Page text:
Because many other countries have comprehensive privacy laws, the United States is significantly behind international privacy standards. The European Union limits the export of data to organizations in countries that do not have adequate privacy protections. The result is lost opportunities for U.S. businesses and higher costs when providing privacy protections for imported personal data. Better U.S. privacy protections could expand international business opportunities and reduce costs.

Accumulated personal data is increasingly attractive to law enforcement agencies, other businesses, and private litigants. Businesses are spending more and more time and money responding to subpoenas for their compilations of personal data.

Investors lost hundreds of billions of dollars in companies with business models based on exploiting personal information obtained from Internet users. The lack of privacy protections led many to believe wrongly that personal data could be exploited without limit.

The Costs Consumers Incur When Privacy Is Not Protected

When laws and practices do not provide adequate protections for personal information, individuals act to protect themselves and their privacy. The costs incurred by individuals to protect themselves from unwanted view or intrusion constitute a privacy toll paid in both dollars and time. The privacy toll includes costs associated with higher prices, stopping junk mail and telemarketing calls, avoiding identity theft and protecting privacy on the Internet. A privacy sensitive family could spend between $200 and $300 and many hours annually to protect their privacy.

Supermarket frequent shopper cards and other registration and monitoring programs coerce consumers to sell their personal information for lower prices at the cash register. Customers unaware of or unwilling to sign up for these programs often pay more.

Traditional junk mail is a longstanding consequence of the inability of individuals to control the collection, compilation, and sale of their personal information. The average person receives more than ten pieces of junk mail each week, of which nearly half is discarded unopened and unread. Opting out of junk mail often requires writing multiple letters, which is a small expense, but still a significant barrier for most individuals.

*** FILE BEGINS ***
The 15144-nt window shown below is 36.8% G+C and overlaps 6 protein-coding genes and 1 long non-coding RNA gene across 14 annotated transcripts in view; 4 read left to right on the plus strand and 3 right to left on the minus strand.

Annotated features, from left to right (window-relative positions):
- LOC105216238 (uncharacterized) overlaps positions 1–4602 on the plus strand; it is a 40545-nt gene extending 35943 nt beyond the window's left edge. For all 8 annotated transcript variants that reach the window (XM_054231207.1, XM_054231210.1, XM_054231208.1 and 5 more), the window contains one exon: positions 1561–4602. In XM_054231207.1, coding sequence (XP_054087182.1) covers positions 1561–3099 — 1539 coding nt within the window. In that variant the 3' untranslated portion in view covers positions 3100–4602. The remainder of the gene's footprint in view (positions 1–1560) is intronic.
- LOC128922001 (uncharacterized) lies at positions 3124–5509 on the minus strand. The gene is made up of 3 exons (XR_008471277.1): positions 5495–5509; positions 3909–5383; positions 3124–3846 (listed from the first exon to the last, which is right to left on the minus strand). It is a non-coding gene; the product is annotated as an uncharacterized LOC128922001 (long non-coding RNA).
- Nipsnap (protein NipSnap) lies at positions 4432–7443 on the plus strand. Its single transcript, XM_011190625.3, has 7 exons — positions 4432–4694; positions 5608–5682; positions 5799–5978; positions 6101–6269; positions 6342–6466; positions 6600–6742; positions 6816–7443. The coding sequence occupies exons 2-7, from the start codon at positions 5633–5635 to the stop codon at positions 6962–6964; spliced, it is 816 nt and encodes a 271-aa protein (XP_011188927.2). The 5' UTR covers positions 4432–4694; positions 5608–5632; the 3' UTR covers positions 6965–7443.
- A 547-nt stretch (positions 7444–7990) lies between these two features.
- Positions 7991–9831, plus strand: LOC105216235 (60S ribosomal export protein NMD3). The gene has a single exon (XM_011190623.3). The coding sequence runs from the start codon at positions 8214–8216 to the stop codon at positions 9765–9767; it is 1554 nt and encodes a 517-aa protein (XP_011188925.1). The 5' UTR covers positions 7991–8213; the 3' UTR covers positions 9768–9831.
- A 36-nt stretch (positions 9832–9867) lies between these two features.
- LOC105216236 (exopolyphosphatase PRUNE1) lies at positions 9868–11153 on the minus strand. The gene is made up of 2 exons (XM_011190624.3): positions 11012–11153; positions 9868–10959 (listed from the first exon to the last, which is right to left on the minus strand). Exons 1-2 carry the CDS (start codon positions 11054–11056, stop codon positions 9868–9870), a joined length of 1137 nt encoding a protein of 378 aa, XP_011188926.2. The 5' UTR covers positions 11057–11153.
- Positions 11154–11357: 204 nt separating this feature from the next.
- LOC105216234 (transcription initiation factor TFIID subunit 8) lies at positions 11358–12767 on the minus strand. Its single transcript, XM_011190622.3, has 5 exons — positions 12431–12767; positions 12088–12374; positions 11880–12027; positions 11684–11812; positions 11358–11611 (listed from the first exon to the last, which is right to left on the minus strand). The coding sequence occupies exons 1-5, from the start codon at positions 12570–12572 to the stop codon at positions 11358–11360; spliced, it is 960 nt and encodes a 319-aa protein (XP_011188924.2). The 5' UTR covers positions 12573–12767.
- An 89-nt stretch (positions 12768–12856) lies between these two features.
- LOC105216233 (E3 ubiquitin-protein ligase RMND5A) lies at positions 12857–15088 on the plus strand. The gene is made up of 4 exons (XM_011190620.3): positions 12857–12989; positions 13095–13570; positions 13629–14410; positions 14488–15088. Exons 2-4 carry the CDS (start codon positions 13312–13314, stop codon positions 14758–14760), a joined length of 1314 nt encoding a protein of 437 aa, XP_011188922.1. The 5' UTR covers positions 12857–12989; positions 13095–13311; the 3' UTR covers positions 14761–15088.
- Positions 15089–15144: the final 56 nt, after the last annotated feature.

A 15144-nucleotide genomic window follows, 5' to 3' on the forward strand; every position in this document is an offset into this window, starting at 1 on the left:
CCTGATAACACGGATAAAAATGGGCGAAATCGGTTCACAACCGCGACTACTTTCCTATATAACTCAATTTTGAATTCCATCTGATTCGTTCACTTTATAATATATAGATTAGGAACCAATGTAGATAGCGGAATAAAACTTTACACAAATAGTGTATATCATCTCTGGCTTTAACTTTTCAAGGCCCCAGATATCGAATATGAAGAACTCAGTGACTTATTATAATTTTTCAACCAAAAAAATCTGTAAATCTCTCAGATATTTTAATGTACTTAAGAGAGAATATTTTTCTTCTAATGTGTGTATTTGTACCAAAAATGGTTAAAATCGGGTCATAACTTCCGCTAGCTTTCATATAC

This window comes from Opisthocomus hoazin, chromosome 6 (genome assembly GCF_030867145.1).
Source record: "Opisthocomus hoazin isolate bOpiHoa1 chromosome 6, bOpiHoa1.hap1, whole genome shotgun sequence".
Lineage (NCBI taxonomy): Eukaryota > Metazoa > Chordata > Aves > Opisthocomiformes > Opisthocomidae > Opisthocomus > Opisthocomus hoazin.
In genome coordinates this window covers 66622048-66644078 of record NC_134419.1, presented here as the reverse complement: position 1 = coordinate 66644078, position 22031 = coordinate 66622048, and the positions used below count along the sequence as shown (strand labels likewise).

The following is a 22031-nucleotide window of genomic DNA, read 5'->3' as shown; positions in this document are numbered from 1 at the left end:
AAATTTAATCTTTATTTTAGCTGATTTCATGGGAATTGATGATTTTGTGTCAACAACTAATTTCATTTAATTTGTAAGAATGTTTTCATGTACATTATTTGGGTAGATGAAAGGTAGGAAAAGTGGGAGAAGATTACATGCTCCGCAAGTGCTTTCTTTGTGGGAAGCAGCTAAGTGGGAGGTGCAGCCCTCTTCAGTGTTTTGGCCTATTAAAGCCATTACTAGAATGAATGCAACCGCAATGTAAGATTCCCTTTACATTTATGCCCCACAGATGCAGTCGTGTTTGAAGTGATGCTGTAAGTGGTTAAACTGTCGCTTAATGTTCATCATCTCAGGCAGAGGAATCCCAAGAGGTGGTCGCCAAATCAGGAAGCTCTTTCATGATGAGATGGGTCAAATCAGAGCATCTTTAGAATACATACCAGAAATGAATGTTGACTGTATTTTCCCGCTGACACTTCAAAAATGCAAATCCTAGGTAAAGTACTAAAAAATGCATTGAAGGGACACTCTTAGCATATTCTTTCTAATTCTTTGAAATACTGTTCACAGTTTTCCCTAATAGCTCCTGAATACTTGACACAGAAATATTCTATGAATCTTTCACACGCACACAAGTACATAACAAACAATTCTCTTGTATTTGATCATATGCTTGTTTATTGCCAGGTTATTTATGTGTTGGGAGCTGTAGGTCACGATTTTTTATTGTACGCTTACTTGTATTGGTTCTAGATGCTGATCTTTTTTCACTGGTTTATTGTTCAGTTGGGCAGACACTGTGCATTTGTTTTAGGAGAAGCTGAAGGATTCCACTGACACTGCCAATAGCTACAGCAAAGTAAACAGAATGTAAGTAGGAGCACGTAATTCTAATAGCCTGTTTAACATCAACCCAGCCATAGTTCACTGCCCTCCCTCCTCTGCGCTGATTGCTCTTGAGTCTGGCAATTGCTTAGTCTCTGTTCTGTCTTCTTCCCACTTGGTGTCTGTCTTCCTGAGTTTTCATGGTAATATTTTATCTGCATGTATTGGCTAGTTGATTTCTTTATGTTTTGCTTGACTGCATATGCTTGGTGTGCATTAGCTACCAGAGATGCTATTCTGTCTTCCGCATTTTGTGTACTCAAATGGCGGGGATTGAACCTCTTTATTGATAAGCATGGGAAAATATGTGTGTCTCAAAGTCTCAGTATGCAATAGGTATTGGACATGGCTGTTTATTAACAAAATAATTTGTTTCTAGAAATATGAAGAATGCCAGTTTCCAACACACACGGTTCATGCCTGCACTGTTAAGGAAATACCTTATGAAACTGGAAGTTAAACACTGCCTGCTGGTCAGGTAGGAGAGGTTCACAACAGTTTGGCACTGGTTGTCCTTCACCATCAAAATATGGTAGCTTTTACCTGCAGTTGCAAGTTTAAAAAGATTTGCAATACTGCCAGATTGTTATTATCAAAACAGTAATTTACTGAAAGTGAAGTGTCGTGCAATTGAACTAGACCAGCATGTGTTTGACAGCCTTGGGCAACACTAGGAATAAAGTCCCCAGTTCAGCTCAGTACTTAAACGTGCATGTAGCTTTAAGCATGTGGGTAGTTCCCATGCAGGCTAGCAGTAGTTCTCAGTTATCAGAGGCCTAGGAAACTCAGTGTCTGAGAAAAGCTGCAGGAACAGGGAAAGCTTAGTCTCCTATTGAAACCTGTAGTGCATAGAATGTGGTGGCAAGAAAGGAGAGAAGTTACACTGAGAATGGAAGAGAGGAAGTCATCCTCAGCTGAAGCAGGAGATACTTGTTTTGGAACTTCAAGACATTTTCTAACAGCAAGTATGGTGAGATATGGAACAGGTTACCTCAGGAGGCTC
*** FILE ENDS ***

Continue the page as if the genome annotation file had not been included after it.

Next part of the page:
About 80% of Americans strongly object to receiving unsolicited sales calls and, to prevent or deter these telemarketing calls, many households buy services such as Caller ID, call waiting, answering machines or voice mail, and unlisted or unpublished numbers. Some estimate that 25% of households pay an average of $1.50/ month to be unlisted. The total price that telephone subscribers pay for privacy-protecting services is more than $400 million/year.

Identity theft is a growing threat that creates financial and other hardships for hundreds of thousands of individuals each year. Identity theft results in part from the ready availability of personal information and the lack of protections that would give individuals more control over that information. It can take years of hard work and hundreds or thousands of dollars in out-of-pocket expense before all vestiges of identify theft are removed from a victim's record. In the

interim, a victim of identity theft may be unable to obtain a job, purchase a car, or qualify for a mortgage. Government agencies advise individuals seeking protection against identity theft to purchase copies of credit reports annually or to subscribe to credit watch services.

Annual costs for a family can easily exceed one hundred dollars annually while estimates of losses for financial institutions appear to be in the hundreds of millions. Identity theft undermines consumer confidence, deters the growth of electronic commerce, and increases costs that may be passed on to consumers.

Unwanted commercial electronic mail, often called spam, imposes costs on Internet users who cannot control the collection and sale of their email addresses. Users spend hours each year downloading and deleting spam.

Spam also raises costs for Internet providers, delays service to users, and undermines the vitality of the Internet as a means of open communications. Estimates are that worldwide costs of spam range from $8-10 billion.

Broader effects of the lack of privacy cannot be measured in dollars. The effects on individuals and institutions due to the evolving "dossier society" are significant and often unwelcome. Non-economic interests protected by privacy policy and laws include avoiding solicitations, the exercise of First Amendment rights, and protection of children.

The complete report can be found at these web sites: